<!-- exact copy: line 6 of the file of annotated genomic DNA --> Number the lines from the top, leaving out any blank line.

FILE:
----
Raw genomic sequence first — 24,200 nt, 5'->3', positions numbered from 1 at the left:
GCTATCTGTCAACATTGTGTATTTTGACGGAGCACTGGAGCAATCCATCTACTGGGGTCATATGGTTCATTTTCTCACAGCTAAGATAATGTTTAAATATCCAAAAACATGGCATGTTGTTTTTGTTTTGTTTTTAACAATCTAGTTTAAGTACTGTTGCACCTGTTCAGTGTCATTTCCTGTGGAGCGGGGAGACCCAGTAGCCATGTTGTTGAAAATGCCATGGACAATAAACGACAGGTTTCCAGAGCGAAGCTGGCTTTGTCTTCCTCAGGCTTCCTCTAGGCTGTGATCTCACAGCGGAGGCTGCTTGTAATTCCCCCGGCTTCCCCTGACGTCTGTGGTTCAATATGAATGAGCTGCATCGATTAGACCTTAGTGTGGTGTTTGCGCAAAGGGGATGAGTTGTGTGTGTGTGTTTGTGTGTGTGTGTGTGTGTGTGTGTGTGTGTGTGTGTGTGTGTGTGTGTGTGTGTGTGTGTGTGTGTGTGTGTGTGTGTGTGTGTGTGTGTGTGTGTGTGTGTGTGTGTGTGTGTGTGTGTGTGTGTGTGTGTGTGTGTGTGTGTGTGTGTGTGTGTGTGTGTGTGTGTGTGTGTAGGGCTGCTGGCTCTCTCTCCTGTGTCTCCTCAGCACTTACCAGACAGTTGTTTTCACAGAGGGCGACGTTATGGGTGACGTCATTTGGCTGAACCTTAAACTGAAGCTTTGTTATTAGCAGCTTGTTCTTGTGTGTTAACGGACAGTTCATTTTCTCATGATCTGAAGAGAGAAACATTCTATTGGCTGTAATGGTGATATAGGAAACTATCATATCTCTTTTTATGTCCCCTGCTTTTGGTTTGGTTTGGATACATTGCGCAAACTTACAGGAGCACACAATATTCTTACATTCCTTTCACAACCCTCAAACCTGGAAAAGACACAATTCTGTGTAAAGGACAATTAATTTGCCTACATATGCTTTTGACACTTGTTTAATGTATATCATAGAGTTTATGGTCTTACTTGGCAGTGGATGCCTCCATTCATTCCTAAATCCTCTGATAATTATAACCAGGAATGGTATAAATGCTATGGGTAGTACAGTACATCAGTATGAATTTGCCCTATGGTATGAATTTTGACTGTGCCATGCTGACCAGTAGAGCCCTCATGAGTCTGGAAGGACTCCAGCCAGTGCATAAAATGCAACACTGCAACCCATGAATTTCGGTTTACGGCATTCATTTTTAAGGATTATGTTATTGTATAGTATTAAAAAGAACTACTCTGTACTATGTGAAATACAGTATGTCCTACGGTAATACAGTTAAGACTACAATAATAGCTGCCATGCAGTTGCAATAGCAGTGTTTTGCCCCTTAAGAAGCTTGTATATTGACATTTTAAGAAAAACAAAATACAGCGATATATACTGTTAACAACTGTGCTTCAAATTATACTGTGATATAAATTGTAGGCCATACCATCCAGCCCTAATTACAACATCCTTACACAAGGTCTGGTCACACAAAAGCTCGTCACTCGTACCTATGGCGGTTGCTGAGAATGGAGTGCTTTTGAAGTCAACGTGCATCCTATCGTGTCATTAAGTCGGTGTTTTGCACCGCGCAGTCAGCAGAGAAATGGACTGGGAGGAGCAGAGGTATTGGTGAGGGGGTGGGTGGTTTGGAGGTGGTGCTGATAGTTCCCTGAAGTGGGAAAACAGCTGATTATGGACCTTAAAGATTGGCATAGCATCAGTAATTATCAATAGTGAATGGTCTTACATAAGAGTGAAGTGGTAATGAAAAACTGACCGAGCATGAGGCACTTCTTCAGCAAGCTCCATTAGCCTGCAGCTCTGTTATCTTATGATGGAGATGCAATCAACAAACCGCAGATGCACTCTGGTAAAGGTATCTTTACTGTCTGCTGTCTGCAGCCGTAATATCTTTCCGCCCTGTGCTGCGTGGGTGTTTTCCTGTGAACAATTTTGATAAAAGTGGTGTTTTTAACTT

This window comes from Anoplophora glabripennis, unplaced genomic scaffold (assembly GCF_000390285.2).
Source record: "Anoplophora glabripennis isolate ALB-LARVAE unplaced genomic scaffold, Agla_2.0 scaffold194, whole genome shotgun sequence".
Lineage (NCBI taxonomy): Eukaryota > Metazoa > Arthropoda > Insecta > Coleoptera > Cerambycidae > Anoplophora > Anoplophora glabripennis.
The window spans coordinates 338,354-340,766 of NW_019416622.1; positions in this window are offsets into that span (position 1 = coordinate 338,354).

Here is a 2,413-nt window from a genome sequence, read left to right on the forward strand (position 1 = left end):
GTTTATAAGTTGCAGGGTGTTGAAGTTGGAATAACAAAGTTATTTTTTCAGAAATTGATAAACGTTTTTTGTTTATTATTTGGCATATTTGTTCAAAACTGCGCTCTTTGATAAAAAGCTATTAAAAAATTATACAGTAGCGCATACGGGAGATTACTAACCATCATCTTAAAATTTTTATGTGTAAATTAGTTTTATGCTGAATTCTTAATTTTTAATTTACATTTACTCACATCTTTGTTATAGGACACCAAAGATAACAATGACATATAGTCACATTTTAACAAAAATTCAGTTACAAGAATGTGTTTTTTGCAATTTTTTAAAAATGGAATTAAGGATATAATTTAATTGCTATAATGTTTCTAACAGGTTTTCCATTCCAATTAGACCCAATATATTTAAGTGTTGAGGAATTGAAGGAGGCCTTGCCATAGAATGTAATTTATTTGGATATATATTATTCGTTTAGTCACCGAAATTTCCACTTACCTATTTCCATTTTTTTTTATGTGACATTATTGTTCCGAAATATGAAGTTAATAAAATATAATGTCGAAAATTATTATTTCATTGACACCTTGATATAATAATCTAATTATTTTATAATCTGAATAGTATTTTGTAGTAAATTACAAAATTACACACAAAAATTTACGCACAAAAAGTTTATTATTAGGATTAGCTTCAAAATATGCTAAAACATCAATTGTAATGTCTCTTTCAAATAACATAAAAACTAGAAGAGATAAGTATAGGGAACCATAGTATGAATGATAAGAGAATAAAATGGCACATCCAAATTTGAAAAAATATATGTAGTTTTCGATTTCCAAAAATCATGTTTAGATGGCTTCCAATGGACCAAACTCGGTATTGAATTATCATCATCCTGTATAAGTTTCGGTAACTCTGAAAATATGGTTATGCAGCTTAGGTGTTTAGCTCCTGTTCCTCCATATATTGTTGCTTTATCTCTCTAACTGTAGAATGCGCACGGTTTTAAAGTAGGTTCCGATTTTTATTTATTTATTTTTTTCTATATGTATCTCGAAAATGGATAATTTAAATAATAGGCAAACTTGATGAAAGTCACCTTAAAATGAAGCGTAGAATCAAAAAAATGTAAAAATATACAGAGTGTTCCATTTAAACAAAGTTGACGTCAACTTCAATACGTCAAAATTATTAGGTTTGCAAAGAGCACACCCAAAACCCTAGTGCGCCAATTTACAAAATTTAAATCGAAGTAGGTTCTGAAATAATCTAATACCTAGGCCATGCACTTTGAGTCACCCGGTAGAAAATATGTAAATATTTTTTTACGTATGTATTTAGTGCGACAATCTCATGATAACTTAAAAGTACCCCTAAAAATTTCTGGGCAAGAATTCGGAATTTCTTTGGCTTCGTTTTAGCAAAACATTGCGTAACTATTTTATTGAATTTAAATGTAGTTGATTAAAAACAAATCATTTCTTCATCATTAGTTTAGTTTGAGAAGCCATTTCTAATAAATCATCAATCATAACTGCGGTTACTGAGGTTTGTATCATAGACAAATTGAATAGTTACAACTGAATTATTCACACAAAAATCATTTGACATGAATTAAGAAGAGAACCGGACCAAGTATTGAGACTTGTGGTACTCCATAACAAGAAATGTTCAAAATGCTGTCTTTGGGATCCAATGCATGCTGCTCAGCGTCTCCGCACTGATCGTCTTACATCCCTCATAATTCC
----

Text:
The window spans coordinates 338,354-340,766 of NW_019416622.1; positions in this window are offsets into that span (position 1 = coordinate 338,354).